Classroom Management: Group Managerial Approach
The group managerial approach to discipline on classroom management is based on Jacob Kounin's research. He emphasized the importance of responding immediately to group student behavior that might be undesirable in order to prevent problems rather than having to deal with them after they come up. If a student misbehaves, and the teacher stops the misbehavior immediately, it remains an isolated incident and most likely, it will not develop into a problem. On the other hand, if the misbehavior is not noticed, is ignored or allowed to continue for too long, it might spread throughout the group and eventually becomes more serious and chronic.
For Kouhin, classroom activities can be analyzed for purposes of management. It may be divided into two categories - of students’ behavior and teacher management behavior.
Kouhin's behaviors and categories for observing classroom management include two major categories
- Work Involvement: This is the amount of time students spend in assigned academic task. Students who are involved in work (answering assignments in workbook, reading a story, reciting a poem or watching a demonstration lesson) manifest or display lesser disciplinary problem than children who are not involved in any assigned learning task. It is basic in any learning situation that if the teacher keeps the learners busy in their work, there is less chance that boredom and discipline problems will arise.
- Deviancy: From the sociological viewpoint, deviancy is any act that violates social expectations; elicit social disapproval or non-conformity with the social norm. This ranges from simple misbehavior to serious misbehavior. Misbehavior occurs when the student is not purposefully doing anything, but upsetting or annoying member of the class. Mild misbehavior includes action like whispering, teasing, making faces, reading a comic strip or passing notes. Serious misbehavior is manifested by aggressive or harmful behavior that virtually interferes with others or violates school rules. It is important not to allow mild misbehavior to generate into serious misbehavior by dealing with the mild misbehavior as soon as it occurs.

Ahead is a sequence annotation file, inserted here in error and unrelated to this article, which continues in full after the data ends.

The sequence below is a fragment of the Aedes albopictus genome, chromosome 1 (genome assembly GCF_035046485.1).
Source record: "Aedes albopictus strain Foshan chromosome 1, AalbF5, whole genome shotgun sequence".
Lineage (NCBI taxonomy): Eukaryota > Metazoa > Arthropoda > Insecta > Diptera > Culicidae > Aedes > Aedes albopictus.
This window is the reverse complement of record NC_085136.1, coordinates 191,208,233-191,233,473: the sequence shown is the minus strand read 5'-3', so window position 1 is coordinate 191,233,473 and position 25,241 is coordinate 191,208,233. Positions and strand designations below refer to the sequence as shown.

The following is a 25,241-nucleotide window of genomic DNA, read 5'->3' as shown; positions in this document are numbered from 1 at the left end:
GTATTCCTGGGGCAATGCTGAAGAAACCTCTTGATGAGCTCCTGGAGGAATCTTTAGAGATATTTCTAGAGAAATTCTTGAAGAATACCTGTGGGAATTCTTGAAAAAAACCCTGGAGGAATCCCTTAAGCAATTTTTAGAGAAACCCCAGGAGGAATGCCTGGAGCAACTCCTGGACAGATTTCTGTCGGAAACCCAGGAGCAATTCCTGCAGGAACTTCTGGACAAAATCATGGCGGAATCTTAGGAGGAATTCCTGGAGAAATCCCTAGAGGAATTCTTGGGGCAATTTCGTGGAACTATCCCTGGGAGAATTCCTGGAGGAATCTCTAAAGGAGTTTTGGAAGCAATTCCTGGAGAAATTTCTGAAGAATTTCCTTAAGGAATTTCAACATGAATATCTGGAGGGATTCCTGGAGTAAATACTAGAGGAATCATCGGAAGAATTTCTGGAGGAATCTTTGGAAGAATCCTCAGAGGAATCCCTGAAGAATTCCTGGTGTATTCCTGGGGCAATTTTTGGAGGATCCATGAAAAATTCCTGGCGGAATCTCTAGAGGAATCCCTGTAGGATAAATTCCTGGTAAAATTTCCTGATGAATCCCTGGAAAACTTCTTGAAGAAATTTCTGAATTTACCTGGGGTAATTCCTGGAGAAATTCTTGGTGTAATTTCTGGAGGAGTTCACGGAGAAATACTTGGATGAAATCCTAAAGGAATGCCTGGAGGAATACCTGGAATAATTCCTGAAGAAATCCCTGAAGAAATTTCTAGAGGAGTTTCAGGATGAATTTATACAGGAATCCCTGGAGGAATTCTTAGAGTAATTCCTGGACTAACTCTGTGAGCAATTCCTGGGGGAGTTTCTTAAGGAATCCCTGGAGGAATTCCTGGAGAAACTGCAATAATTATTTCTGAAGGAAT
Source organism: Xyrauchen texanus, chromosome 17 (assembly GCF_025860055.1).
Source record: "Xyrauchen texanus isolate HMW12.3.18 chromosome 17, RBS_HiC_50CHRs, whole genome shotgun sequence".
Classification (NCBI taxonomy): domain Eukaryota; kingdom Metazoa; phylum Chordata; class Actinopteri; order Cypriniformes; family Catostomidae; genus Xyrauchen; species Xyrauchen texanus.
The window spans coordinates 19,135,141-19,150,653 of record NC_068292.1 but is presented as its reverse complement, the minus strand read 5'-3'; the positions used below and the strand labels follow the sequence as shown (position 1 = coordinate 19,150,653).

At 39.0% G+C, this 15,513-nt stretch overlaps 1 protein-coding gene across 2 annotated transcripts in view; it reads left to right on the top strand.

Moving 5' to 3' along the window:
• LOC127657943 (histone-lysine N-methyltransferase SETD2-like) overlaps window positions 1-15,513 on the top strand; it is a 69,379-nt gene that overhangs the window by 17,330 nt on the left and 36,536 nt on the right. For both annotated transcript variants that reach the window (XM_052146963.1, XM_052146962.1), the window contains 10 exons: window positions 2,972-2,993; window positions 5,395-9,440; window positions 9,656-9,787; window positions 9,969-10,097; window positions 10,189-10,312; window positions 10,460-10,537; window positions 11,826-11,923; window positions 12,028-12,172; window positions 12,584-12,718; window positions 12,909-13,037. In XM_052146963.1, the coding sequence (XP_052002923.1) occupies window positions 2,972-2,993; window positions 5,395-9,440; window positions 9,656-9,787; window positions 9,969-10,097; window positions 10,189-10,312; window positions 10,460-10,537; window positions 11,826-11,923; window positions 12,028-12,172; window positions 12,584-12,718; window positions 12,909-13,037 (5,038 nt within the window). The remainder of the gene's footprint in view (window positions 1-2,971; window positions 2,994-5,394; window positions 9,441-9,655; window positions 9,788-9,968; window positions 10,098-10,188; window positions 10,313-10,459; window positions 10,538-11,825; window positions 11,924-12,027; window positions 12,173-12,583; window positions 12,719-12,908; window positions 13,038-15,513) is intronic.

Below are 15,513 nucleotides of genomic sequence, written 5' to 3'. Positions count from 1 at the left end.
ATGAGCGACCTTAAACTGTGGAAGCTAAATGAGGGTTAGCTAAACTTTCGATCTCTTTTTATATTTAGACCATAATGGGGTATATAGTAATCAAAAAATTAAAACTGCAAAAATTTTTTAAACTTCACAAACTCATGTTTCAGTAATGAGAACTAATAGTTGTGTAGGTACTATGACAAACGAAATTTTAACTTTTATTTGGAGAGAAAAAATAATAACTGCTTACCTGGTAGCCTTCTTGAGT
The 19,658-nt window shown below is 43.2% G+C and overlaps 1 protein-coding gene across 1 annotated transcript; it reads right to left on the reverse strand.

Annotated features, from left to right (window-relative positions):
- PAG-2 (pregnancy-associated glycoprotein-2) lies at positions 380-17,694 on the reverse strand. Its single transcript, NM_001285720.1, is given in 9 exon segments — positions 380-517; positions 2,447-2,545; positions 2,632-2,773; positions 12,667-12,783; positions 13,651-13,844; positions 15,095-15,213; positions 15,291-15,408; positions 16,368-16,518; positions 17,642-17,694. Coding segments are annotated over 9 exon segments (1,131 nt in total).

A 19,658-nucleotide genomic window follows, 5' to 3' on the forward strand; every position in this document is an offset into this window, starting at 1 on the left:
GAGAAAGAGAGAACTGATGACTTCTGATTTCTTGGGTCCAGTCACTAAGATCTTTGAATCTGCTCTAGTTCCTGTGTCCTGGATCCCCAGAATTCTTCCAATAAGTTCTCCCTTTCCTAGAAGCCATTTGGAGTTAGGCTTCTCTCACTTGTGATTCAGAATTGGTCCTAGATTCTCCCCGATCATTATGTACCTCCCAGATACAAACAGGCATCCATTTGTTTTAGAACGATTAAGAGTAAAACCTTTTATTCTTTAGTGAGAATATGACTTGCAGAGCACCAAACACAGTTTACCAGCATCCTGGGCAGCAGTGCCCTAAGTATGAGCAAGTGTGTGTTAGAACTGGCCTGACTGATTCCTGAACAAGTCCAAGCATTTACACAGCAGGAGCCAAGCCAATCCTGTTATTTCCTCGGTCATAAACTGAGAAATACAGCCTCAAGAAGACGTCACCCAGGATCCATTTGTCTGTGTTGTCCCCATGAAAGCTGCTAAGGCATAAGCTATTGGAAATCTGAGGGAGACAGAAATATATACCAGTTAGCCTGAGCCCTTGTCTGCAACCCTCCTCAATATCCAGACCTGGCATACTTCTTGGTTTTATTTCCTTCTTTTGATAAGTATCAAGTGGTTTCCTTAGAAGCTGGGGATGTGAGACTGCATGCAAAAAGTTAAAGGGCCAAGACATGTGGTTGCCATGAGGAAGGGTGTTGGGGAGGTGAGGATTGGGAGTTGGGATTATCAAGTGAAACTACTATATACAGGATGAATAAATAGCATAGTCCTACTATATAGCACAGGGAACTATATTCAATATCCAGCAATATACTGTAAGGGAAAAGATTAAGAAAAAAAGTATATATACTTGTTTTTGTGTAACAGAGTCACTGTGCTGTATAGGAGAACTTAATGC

Other related categories of teaching behavior are:
Desist techniques: These are teacher deliberate actions taken to stop misbehavior.
Kounin feels that it will depend on the teacher's two abilities - with-it-ness and overlapping behavior.
With-it-ness: This is the ability of the teacher to react on target and in a smooth timely manner. It involves communicating to students that one knows what is happening.
Overlapping behavior: This is the ability of the teacher to handle more than one classroom situation at the same time - for a student who is interrupting with a question or comment.
Movement management: This is the organization of behavior in transition from academic job to assignment within and between lessons. Movement may be characterized as smooth or jerk or quickly.
Smoothness is an even and calm flow of activities and involves uninterrupted task periods and usually short. Fluid transitions are made automatically and without disruption. The teacher avoids unnecessary announcements and interruptions when students are busy doing their work; finishes one learning activity before starting a new one; and usually does not abruptly end or start another activity.
Jerking - is the disorderly or quick flow of learning activities. Sometimes it may result if the teacher tries to do too many activities at once, or does not make clear directions and procedures to the learners before ending one learning task and changing to a new one.
Movement management involves momentum, keeping learning activities at an appropriate pace. Momentum is slowed if the teacher engages in fragmentation.
Fragmentation takes the form of giving too much detail, breaking things down into several topics or repeating learning activities.
Movement management also refers to the techniques of guiding students from one activity to another in a smooth fashion. It also involves the technique of keeping the lesson and the group moving by changing the pace when the need arises. It includes skills in routinizing housekeeping classroom activities to provide more time for instruction. Some classroom activities can be made automatic in the sense that they can be performed without much thought and energy, especially when they become habitual. Such activities can be routinized. Undoubtedly, routine can help the teacher a lot in classroom management.
Among the housekeeping classroom activities that need to be routinized include:
- Entering and leaving the room
- Seating arrangement
- Monitoring class attendance
- Using board (chalkboard) and keeping it clean after use
- Collecting and distributing students' paper
- Passing, collecting, handling and putting away books, pamphlets, and other learning materials